This week I begin a series on publishing to share all aspects of publishing with writers who have finished writing their stories and have decided to take the next step into either traditional publishing or self-publishing.
Publishing is a Business
When I first started writing and I landed my first publishing contract, I was so excited! I would be a published author and I was on my way to the amazing life of writing books for a living. I imagined my days spent creating characters and stories and never having to work at a job I didn’t like. I was clueless.
You can imagine that that’s not the way it worked out at all.
The first thing I learned was that my goal did not align with the publisher’s goal.
Publishers are interested selling books and making money. They are not in the business of printing books. They are not in the business of building author careers. If that happens as a byproduct, they are happy, but it’s not their goal.
If a book does not do well in the market, it just doesn’t sell for whatever reason, most publishers will not offer the writer a new contract. That always seemed odd to me. They already invested in that author, so why not build that author up and keep trying, especially if the writing and stories were good. Publishers don’t do that. They move on to a different new writer, hoping that something in the new author’s voice, personality, story angle will catch the reader’s attention.
They are also interested in writers who do their own promotion and take control of their writing career. In tomorrow’s blog, I will share more about the writer’s role in this process, but for now, know that a publishing house wants writers who have a platform and are actively marketing themselves, not just their books.
Creating the Books
The creating of books is the first step of the process and this is where authors get to participate. If publishers did not have willing and eager writers practically begging to be published, publishers would not a product to sell.
Once the books are written, however, the writer who is writing for a traditional publisher (it doesn’t matter if it’s for a large house or a smaller press) the publisher takes over the creation of the book.
Editors edit and ask for revisions, copyeditors clean up the language if it needs it, the design team formats the manuscript, the cover designers create the art for the covers. Then when it’s finished the book is prepared into the formats for sale: print books, ebooks, and sometimes audio books.
Distribution of Books into Bookstores
Since the goal of publishers is to make money with the sales of books, distribution of books and fulfillment of book orders is a major step in this process and this comes next.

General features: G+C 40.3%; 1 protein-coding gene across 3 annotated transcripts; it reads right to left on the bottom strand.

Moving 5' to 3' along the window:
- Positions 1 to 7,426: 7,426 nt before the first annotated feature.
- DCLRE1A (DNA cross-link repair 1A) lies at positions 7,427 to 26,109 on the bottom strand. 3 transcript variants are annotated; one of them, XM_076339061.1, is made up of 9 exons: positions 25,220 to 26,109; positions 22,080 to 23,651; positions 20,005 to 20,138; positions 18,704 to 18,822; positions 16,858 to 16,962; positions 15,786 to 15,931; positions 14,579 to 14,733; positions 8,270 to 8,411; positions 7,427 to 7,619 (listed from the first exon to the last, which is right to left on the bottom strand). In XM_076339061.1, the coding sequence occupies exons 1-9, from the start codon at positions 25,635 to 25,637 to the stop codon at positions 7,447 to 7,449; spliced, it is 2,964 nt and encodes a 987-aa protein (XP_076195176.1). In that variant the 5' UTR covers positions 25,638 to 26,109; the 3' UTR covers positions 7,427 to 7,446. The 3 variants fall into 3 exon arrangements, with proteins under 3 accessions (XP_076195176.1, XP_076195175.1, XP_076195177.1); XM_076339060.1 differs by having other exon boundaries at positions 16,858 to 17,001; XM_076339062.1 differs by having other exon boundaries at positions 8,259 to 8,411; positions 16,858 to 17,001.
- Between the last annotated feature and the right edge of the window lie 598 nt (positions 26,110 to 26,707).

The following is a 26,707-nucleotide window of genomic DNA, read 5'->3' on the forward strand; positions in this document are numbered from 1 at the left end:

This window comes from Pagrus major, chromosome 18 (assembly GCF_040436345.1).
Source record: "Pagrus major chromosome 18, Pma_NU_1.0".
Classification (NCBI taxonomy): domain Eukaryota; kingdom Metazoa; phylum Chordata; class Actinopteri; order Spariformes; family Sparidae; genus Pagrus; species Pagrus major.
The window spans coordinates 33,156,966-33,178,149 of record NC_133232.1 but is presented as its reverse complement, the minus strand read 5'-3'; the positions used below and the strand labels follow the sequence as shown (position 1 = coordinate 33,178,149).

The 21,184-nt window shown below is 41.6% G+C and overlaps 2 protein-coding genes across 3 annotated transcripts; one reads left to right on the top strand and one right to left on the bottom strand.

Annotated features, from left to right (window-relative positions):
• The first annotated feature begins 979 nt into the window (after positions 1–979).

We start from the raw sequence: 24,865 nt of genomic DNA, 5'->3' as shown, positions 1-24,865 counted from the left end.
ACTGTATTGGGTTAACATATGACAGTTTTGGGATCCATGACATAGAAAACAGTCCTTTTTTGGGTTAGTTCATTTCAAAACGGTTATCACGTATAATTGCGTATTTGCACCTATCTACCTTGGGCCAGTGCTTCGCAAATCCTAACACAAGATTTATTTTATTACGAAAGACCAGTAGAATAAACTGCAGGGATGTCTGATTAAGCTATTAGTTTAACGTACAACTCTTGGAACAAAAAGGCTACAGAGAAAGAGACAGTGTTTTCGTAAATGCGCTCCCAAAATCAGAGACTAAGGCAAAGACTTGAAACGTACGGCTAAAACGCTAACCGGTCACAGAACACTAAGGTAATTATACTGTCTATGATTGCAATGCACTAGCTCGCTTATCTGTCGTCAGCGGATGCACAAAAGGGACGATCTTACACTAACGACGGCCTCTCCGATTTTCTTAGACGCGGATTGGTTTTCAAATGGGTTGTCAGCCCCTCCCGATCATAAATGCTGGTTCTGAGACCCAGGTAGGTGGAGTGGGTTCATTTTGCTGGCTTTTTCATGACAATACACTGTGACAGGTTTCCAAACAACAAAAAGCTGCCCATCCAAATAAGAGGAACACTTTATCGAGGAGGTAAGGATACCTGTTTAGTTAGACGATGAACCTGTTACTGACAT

How do the books get to the bookstore? This will depend on the type of publishing house. The large, mega-publishers have their own sales force who will sell to the major vendors and wholesalers. A major vendor for example is Amazon. The publisher will have their own agreement with Amazon, providing them with a discount for selling the book, usually 40–50%. Wholesalers like Ingram supply books to brick and mortar bookstores.
Smaller publishers who do not have a their own sales force or maybe a small one, use distributors to sell the books to various vendors.
Not all books get the same attention. Publishers and distributors will push books that seem to have more potential. Sometimes this means that if a celebrity writes a book, vendors will want hundreds or thousands of copies and decide they do not want to carry any books from a new, untested author.
Marketing and Promoting Books
This is the final job of a publisher. They’ve already pre-sold many books to distributors and key accounts. They know how many books will be requested and they print the number of books they expect to sell.
Publishers have a marketing team and though they do help all authors, not every author gets the same attention. When I was with Hachette, I was assigned a great publicist. He scheduled interviews for me, got reviews for my book, asked me to do guest blogging. But the publisher will not spend a lot of money to promote a new author’s book.
Their marketing dollars go for books that might not need a lot of promotion. Again, celebrities or best-selling authors tend to get the ads in magazines or billboards. These books have the highest chance of doing well because the author is well known so it’s worth it to the publisher to put some money behind the author.
Other Publisher Functions
Aside from those three functions of creating, distributing and sell/marketing books, publishers have no other interests.
Part of making money is exploiting all possible revenue streams from the acquisition of books. Larger publishers will have a subsidiary rights department that will attempt to sell foreign rights, TV rights, etc. and get more money that just printing. Publishers will usually reserve the right to do this in the contract they have with the author. If the publisher does not sell these rights, the author can no do so on his or her own if the rights have been reserved by the publisher.
They also control the content that is released. With their decision of what they will buy and what they will not buy, they contribute to the culture and literacy of the country and the world. For example, if a writer writes a book set in a time period or a setting that is not popular or believed to sell well, publishers will not buy the book. This can limit readers exposure to certain things. So, though publishers’ only function to move books into reader’s hands, they do hold some interesting power in regard to content.
Have a story to tell? Want to learn how to record personal experiences before they’re lost or write a novel? Let started by downloading for free Julia Amante’s “Free Your Story” framework.